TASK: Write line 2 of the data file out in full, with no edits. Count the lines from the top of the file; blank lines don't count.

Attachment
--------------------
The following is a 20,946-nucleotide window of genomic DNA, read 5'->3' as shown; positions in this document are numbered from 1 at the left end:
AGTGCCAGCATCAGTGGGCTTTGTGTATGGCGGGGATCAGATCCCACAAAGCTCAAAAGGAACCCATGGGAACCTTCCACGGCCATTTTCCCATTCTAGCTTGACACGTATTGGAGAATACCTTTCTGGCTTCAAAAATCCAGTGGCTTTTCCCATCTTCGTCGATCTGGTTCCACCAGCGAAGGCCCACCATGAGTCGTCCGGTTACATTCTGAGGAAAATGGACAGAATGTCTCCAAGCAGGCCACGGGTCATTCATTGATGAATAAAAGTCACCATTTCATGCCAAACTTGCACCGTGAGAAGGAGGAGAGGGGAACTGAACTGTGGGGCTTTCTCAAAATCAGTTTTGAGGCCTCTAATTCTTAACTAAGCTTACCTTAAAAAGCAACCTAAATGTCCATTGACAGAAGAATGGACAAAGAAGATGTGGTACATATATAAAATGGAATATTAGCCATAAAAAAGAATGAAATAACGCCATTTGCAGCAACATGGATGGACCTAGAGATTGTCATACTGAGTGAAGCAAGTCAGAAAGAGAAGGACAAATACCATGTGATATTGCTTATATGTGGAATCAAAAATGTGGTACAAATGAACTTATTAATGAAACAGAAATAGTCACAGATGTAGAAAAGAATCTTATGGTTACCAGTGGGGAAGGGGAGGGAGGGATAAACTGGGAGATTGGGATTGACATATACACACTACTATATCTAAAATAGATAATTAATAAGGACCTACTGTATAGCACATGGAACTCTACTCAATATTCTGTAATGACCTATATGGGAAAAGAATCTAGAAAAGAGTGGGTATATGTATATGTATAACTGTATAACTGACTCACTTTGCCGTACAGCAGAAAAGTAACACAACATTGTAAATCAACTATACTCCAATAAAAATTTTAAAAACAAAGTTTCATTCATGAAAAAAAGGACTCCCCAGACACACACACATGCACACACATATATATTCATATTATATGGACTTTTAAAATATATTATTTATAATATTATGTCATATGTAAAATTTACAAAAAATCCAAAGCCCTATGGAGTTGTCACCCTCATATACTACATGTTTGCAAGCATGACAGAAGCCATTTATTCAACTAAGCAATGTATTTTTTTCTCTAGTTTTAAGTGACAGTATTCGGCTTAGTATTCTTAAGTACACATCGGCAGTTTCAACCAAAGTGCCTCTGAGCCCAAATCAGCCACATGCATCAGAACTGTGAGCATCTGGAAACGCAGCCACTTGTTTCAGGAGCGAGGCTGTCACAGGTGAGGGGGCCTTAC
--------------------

AGTGCCAGCATCAGTGGGCTTTGTGTATGGCGGGGATCAGATCCCACAAAGCTCAAAAGGAACCCATGGGAACCTTCCACGGCCATTTTCCCATTCTAGCTTGACACGTATTGGAGAATACCTTTCTGGCTTCAAAAATCCAGTGGCTTTTCCCATCTTCGTCGATCTGGTTCCACCAGCGAAGGCCCACCATGAGTCGTCCGGTTACATTCTGAGGAAAATGGACAGAATGTCTCCAAGCAGGCCACGGGTCATTCATTGATGAATAAAAGTCACCATTTCATGCCAAACTTGCACCGTGAGAAGGAGGAGAGGGGAACTGAACTGTGGGGCTTTCTCAAAATCAGTTTTGAGGCCTCTAATTCTTAACTAAGCTTACCTTAAAAAGCAACCTAAATGTCCATTGACAGAAGAATGGACAAAGAAGATGTGGTACATATATAAAATGGAATATTAGCCATAAAAAAGAATGAAATAACGCCATTTGCAGCAACATGGATGGACCTAGAGATTGTCATACTGAGTGAAGCAAGTCAGAAAGAGAAGGACAAATACCATGTGATATTGCTTATATGTGGAATCAAAAATGTGGTACAAATGAACTTATTAATGAAACAGAAATAGTCACAGATGTAGAAAAGAATCTTATGGTTACCAGTGGGGAAGGGGAGGGAGGGATAAACTGGGAGATTGGGATTGACATATACACACTACTATATCTAAAATAGATAATTAATAAGGACCTACTGTATAGCACATGGAACTCTACTCAATATTCTGTAATGACCTATATGGGAAAAGAATCTAGAAAAGAGTGGGTATATGTATATGTATAACTGTATAACTGACTCACTTTGCCGTACAGCAGAAAAGTAACACAACATTGTAAATCAACTATACTCCAATAAAAATTTTAAAAACAAAGTTTCATTCATGAAAAAAAGGACTCCCCAGACACACACACATGCACACACATATATATTCATATTATATGGACTTTTAAAATATATTATTTATAATATTATGTCATATGTAAAATTTACAAAAAATCCAAAGCCCTATGGAGTTGTCACCCTCATATACTACATGTTTGCAAGCATGACAGAAGCCATTTATTCAACTAAGCAATGTATTTTTTTCTCTAGTTTTAAGTGACAGTATTCGGCTTAGTATTCTTAAGTACACATCGGCAGTTTCAACCAAAGTGCCTCTGAGCCCAAATCAGCCACATGCATCAGAACTGTGAGCATCTGGAAACGCAGCCACTTGTTTCAGGAGCGAGGCTGTCACAGGTGAGGGGGCCTTAC